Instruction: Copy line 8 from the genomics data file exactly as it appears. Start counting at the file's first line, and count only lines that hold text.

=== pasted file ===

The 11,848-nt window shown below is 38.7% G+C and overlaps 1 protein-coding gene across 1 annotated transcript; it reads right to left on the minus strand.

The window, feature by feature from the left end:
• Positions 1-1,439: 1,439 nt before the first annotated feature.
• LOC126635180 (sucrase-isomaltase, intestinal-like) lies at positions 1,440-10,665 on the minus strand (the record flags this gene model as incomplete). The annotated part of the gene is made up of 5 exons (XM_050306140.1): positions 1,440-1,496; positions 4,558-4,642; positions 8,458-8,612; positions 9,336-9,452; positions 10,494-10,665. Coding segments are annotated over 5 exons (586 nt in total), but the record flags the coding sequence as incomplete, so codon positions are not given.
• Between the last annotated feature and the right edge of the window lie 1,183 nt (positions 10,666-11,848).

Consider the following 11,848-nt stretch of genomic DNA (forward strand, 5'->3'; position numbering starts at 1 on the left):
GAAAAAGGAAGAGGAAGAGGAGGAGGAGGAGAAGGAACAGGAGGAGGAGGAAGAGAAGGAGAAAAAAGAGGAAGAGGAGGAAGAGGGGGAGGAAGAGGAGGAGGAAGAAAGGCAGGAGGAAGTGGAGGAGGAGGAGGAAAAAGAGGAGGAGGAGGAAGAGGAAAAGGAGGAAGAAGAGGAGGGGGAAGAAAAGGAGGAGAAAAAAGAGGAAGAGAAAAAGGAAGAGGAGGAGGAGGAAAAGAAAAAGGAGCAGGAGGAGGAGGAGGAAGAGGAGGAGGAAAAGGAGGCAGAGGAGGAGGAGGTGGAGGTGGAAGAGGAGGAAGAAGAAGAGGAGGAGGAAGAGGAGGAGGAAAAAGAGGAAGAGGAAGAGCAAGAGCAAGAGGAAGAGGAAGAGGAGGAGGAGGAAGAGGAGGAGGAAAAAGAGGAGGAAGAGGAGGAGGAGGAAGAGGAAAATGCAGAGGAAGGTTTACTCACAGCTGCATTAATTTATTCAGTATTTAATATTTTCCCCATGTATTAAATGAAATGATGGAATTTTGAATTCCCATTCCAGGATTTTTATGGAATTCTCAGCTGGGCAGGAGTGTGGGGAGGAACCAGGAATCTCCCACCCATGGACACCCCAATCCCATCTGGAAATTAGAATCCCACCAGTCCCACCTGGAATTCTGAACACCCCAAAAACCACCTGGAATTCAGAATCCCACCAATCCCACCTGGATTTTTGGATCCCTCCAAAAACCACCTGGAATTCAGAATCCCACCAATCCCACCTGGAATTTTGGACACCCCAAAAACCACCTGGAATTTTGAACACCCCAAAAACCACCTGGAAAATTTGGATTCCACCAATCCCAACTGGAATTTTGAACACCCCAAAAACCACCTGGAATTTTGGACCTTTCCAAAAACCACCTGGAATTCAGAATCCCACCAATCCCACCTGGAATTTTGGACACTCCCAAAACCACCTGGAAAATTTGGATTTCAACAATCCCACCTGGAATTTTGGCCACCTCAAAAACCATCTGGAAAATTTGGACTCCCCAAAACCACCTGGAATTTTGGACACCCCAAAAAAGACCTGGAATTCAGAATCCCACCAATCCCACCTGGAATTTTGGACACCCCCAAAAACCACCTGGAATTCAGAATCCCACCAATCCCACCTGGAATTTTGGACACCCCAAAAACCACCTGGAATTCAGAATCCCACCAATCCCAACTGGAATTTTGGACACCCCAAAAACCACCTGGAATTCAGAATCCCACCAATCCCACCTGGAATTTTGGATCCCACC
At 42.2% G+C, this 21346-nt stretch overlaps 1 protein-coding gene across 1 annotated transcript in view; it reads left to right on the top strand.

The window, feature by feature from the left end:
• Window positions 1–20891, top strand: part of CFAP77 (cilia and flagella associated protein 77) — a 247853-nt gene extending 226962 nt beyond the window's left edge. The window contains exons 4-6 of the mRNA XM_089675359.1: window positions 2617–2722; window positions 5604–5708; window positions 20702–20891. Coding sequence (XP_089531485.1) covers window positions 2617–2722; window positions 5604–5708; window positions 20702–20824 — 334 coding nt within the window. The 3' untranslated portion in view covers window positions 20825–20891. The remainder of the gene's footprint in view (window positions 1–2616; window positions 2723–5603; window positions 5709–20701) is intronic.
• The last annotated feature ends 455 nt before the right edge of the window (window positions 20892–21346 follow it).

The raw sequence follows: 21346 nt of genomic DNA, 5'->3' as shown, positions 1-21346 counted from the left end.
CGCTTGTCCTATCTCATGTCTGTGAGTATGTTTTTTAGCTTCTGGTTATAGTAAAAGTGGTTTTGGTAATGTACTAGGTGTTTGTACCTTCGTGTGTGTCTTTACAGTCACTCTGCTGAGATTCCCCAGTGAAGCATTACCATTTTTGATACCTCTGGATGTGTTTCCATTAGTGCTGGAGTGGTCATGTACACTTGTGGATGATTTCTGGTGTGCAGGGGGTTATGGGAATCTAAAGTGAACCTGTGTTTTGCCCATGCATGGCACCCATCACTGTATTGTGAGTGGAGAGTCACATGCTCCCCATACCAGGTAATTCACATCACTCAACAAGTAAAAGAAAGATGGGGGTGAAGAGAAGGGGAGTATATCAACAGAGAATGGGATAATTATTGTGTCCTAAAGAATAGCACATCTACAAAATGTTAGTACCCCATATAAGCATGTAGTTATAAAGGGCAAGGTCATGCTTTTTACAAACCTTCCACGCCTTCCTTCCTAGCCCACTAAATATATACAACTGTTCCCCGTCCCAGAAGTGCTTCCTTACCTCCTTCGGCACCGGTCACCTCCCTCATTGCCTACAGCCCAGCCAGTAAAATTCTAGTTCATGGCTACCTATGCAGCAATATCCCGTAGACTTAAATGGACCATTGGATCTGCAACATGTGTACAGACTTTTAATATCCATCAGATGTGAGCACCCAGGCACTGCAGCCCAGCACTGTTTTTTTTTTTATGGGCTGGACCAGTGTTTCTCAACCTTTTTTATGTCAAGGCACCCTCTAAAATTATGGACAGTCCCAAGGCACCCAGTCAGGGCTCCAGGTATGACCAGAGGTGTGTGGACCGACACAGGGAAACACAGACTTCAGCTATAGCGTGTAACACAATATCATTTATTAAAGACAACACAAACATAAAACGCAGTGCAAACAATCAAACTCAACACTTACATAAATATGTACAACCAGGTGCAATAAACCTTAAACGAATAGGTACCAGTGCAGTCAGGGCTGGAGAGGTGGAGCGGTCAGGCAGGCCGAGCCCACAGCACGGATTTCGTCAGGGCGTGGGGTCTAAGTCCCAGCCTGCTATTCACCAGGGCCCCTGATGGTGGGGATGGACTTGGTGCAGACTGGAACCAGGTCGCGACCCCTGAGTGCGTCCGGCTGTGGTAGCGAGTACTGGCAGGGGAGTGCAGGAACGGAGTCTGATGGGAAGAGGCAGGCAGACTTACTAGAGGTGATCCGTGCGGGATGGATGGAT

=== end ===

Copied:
At 42.2% G+C, this 21346-nt stretch overlaps 1 protein-coding gene across 1 annotated transcript in view; it reads left to right on the top strand.